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    Does prenatal fish oil reduce asthma in offspring?

    Results of a prospective study suggest that taking fish oil during the third trimester can lower the risk of persistent wheeze or asthma and infections in offspring. The findings, published in The New England Journal of Medicine, were reported by a team of Danish, Canadian, and US investigators.

    A total of 695 children from the Copenhagen Prospective Studies on Asthma in Childhood2010 cohort were followed prospectively with extensive clinical phenotyping. They were the offspring of 736 pregnant women randomly assigned to receive 2.5 g of n-3 LCPUFA (fish oil) or placebo (olive oil) per day beginning at 24 weeks’ gestation.

    For the first 3 years of the children’s lives, neither the investigators nor the participants were aware of the group assignments. Only the investigators were unaware of the randomization assignments during the subsequent 2-year follow-up period.

    Next: Is there a link betwen asthma and infertility?

    In the treatment group, risk of persistent wheeze or asthma was 16.9% versus 23.7% in the control group (hazard ratio [HR], 0.69; 95% confidence interval [CI], 0.49 to 0.97; P=0.035 for a relative risk reduction of 30.7%. Analysis of secondary end points—lower respiratory tract infections, asthma exacerbations, eczema, and allergic sensitization—showed that the fish oil supplementation was associated with a reduce risk of lower respiratory tract infection (31.7% to 39.1%; HR 0.75, 95% CI 0.58 to 0.98; P=0.033). There was no statistically significant association between intake of fish oil and the other secondary end points.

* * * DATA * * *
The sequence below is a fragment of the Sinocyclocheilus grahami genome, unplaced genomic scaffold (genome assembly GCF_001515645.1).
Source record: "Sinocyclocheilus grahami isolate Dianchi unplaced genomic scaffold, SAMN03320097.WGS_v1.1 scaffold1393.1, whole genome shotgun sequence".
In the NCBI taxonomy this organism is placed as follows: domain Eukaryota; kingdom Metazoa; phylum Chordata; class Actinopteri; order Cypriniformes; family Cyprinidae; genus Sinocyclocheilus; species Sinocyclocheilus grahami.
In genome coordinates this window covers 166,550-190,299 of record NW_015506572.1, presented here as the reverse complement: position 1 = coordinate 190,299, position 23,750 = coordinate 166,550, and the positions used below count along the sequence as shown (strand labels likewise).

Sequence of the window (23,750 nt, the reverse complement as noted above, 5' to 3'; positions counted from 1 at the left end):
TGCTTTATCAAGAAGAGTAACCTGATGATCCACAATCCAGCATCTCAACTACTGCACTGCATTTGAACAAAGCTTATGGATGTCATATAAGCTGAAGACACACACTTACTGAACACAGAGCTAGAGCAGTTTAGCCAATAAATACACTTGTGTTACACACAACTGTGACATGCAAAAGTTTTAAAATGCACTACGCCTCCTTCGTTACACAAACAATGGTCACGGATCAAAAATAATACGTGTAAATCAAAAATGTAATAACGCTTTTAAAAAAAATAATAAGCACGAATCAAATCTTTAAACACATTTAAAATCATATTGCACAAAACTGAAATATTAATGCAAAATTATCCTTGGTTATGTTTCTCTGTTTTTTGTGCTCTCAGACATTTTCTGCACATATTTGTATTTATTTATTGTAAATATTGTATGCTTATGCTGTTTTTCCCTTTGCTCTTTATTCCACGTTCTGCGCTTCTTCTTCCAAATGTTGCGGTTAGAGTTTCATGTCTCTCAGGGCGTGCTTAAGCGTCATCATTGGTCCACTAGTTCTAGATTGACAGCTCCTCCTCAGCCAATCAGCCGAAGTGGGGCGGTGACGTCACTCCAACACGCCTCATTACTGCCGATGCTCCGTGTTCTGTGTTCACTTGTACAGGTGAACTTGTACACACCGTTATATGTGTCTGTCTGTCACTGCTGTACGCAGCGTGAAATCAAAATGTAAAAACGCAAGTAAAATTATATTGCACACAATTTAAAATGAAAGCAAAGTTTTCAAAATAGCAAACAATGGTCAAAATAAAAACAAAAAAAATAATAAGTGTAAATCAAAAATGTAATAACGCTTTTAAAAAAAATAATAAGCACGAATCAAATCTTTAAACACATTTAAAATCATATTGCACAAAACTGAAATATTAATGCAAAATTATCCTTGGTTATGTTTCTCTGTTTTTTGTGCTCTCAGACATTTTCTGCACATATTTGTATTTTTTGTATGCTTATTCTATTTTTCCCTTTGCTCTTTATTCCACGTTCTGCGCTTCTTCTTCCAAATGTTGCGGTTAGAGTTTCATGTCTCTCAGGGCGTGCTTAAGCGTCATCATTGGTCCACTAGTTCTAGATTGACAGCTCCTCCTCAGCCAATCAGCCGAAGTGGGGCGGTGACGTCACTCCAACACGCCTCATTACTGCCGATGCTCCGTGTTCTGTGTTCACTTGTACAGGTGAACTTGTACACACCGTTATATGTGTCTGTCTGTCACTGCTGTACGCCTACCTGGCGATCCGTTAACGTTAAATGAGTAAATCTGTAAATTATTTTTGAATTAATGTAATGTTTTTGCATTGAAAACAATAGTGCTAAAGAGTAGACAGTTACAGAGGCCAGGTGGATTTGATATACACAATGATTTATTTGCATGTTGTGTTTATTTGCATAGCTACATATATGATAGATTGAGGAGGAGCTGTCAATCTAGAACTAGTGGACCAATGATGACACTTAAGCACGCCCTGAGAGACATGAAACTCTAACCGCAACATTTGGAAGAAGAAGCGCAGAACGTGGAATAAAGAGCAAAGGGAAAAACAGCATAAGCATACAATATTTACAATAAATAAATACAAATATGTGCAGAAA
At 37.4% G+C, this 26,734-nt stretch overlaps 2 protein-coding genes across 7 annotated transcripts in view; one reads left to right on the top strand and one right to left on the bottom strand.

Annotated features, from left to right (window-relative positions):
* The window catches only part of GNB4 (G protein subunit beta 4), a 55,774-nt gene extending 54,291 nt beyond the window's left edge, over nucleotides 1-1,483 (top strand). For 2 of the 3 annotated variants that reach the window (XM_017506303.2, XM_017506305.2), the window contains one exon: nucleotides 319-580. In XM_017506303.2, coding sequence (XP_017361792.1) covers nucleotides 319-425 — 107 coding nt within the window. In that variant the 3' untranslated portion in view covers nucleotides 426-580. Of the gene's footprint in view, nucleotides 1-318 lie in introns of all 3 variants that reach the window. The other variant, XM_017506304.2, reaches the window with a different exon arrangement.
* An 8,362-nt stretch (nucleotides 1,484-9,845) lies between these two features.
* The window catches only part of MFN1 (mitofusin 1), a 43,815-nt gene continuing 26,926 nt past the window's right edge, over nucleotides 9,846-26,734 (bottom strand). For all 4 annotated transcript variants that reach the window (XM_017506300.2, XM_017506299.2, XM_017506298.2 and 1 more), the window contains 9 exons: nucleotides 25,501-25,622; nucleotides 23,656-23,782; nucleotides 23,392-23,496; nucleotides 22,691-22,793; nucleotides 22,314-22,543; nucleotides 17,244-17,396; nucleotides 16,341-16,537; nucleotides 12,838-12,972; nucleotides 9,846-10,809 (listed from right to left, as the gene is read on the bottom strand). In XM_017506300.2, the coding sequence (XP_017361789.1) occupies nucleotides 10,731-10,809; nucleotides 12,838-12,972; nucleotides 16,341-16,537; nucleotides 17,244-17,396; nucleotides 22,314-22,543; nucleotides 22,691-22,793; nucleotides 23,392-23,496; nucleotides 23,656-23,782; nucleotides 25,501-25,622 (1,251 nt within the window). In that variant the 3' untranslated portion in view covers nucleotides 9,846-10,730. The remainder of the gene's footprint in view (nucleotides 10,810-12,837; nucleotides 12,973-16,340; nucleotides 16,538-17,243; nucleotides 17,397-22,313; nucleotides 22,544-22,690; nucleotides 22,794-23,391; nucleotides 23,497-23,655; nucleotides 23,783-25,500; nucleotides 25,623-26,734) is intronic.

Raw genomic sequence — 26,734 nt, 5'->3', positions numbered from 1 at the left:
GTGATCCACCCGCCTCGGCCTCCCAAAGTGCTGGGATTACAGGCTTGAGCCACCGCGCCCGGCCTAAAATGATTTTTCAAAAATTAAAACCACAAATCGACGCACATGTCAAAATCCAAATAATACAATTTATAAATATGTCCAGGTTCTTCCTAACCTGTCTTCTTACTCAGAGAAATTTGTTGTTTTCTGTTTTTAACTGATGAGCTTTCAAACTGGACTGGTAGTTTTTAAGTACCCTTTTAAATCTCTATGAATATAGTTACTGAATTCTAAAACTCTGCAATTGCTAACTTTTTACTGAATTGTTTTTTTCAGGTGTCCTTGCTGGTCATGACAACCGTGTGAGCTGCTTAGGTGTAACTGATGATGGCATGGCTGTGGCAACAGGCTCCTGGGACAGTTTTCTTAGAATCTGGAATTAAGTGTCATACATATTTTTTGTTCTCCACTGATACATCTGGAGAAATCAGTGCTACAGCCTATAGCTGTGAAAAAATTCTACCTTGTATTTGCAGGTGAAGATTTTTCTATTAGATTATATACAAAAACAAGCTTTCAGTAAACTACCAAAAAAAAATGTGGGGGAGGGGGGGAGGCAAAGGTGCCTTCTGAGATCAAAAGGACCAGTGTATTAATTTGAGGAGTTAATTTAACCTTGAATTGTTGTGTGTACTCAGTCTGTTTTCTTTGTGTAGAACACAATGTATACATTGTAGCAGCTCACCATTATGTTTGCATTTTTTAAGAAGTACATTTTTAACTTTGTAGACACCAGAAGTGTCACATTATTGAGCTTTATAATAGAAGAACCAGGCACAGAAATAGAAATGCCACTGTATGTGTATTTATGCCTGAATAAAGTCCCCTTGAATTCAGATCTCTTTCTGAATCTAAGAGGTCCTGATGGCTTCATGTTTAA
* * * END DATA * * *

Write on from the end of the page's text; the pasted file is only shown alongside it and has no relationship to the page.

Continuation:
Supplementation with fish oil in the third trimester, the investigators concluded, reduced absolute risk of persistent wheeze or asthma and infections of the lower respiratory tract in offspring by 7% or one-third. The authors of an accompanying editorial posited that a precision medicine approach may be better than widespread use of fish oil because the results were largely driven by women with the lowest baseline levels of EPA and DHA, particularly those with a variant gene for fatty acid desaturase. Because the very high doses of EPA and DHA used in the study also may be associated with other adverse effects, long-term follow-up and study of lower doses are needed.

    Judith M. Orvos, ELS
    Judith M. Orvos, ELS, is a a BELS-certified medical writer and editor and an editorial consultant for Contemporary OB/GYN.
    Miranda Hester
    Ms. Hester is Content Specialist with Contemporary OB/GYN and Contemporary Pediatrics.


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